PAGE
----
Comet Systems Inc., a privately held company that gives away software that can
convert your cursor into an animated shape of your choosing when you surf the
Web, has been collecting information about where the estimated six to fourteen
million users of the Comet Cursor point their browsers. The discovery was made
by a private security consultant, Richard Smith, a founder of Phar Lap Software,
who was also responsible for revealing security problems in Windows and for
independently tracking down the Melissa virus.
uses a unique serial number for each user to that they can accurately report
to their websites the number of cursor-using visitors. Comet is paid for bringing
users to some of these sites, and it must be able to recognize that a single
user is viewing more than one page on the site. This is quite similar to the
kind of data collected by websites and advertising software. (See TEC Technology
Research Note: "Counting
Website Traffic - The Skinny On Hits, Impressions, Visitors and Clickthroughs"
December 1st, 1999). Smith discovered that the serial numbers were created with
a Microsoft Windows random number generator that sometimes uses information
that identifies the individual machine. Comet spokesperson Ben Austin stated
that Comet immediately began implementing a different way of creating serial
numbers as soon as Mr. Smith notified it of the problem.
Systems has arrangements with more than 60,000 websites, each of which can serve
Comet's cursors to their visitors. While many of these are personal sites, Comet
has been making deals with such sites as StarTrek.com, Paramount's official
Star Trek web site, multimedia specialist RealNetworks, ISP MindSpring,
and spaceKids.com, the kids' section of space.com, a space exploration site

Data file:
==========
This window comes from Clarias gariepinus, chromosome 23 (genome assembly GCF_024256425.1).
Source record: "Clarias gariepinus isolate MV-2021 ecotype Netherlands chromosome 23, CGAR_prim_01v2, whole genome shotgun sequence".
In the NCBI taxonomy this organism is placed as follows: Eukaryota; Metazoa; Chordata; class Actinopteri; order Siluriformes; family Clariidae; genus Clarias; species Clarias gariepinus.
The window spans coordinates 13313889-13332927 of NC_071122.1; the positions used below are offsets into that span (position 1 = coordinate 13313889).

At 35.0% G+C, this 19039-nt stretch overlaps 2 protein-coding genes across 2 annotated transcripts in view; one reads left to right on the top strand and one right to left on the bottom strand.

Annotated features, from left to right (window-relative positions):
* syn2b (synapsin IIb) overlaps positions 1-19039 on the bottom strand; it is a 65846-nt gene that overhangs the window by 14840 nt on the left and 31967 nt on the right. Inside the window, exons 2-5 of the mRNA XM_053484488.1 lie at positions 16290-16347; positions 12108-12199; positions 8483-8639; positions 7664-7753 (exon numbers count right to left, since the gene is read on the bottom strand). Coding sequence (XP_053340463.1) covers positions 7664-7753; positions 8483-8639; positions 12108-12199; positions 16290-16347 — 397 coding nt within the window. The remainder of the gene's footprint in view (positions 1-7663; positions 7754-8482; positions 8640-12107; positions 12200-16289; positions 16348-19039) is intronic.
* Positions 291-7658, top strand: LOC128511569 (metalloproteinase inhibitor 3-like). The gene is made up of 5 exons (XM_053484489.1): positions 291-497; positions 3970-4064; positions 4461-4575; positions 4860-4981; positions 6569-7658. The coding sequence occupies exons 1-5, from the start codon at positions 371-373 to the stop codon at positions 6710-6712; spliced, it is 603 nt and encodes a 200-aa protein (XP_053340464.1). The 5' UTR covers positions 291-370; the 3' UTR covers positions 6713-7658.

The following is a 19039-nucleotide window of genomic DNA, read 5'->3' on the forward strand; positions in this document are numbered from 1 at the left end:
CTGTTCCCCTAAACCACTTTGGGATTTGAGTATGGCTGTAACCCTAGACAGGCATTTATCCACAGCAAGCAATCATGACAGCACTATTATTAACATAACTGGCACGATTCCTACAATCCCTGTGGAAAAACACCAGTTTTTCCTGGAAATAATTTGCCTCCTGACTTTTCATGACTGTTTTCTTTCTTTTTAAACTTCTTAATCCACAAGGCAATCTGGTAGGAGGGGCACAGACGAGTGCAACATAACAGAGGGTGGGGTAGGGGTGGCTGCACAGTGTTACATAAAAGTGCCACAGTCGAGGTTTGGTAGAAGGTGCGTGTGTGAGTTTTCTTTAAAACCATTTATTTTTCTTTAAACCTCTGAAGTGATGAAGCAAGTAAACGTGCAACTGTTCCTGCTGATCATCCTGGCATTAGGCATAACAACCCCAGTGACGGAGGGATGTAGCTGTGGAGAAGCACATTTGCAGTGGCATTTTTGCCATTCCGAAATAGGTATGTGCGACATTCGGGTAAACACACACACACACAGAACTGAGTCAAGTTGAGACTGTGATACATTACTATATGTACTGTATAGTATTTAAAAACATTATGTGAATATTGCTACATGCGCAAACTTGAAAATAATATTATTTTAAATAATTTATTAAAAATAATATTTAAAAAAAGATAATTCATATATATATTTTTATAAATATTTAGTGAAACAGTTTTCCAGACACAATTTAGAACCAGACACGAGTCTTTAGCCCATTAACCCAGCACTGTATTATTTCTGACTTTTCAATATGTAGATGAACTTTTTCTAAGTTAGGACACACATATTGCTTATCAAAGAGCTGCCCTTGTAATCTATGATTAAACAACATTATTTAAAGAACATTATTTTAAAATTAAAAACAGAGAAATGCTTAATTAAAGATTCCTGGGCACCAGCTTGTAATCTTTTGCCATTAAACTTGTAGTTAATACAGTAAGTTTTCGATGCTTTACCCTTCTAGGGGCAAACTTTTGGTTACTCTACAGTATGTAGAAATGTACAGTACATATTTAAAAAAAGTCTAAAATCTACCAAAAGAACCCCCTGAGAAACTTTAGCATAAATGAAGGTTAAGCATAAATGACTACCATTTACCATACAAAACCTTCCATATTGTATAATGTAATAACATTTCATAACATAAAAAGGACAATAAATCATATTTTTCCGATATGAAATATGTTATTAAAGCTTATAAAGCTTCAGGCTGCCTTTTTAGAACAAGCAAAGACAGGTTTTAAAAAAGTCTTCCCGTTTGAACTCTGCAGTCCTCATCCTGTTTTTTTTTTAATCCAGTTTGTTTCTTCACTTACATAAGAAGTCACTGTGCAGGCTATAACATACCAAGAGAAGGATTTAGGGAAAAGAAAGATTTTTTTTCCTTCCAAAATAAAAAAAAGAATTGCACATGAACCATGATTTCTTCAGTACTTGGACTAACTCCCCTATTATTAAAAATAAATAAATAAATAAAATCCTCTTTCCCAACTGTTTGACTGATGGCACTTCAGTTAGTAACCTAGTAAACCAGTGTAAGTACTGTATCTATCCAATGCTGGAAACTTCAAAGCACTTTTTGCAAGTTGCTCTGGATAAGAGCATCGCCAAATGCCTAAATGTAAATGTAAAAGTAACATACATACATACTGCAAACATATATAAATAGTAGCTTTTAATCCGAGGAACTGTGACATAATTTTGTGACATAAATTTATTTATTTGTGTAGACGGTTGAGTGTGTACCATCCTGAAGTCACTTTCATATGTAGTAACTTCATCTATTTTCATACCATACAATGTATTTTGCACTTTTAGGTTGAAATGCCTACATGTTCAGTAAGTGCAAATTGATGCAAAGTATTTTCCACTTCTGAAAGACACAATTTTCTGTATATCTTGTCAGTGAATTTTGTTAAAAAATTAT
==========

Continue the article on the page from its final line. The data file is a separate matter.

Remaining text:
whose President is astronaut Dr. Sally Ride. Comet recently announced a partnership
with advertising network 24/7 Media. Users of Comet's plug-in software who pass
their cursor will see their cursors change to an icon related to the product
being advertised. Preliminary results indicated that Comet's technology increases
clickthroughs from 50 to 300 percent.
the method of calculating the serial number removes any way of tying the data
collected by Comet to an individual's machine. However, privacy advocates have
expressed concern about keeping these data for three additional reasons. First,
that there was no notification to Comet users that these data would be collected;
second, that many of the websites that support the Comet cursor are targeted
to children; and third, that the data could potentially be tied with data that
identifies individuals, such as on the "My" pages offered by most portals.
Systems has responded that because they did not use the data for any purpose
other than counting website visits, they did not see that there was a privacy
issue. They have now posted a privacy statement on their website. This statement
says, in part,
Any information you provide to Comet Systems when registering
for CometZone is maintained and is accessible only by Comet Systems and a
few of Comet Systems's content sponsors. We use the information collected
during registration to better understand your interests, and to provide you
with the best products and services on the web.
analyze Activity Logs in the hope of presenting our Cometeers with the most
relevant and valuable content and advertising. We develop summary -- not individual
-- reports for our sponsors. The sponsors who make it possible for you to
use CometZone for free need information to determine the effectiveness of
their advertising investments. We never tell our sponsors who it was that
saw or clicked on their advertisements unless you have specifically told us
this is acceptable.
Austin also stated that the data collected about surfing behavior is only kept
long enough to generate a report - about 30 days - and is then deleted. He reiterated
that no use is made of the data other than for the purpose of counting the number
of "cometeers" visiting the client sites.
The issue for the average company is the privacy of the data collected on web
surfers in the normal course of business. It is difficult to blame Comet for
using faulty software not part of the operating system, but once the issue became
newsworthy, Comet became vulnerable to criticism about the lack of a privacy
policy and to questions about why the data were being collected. Comet has probably
lost users because of this, because people seem to be especially sensitive about
data being collected or used surreptitiously. While few users would have read
it, is a good business practice - and a good way to keep out of trouble.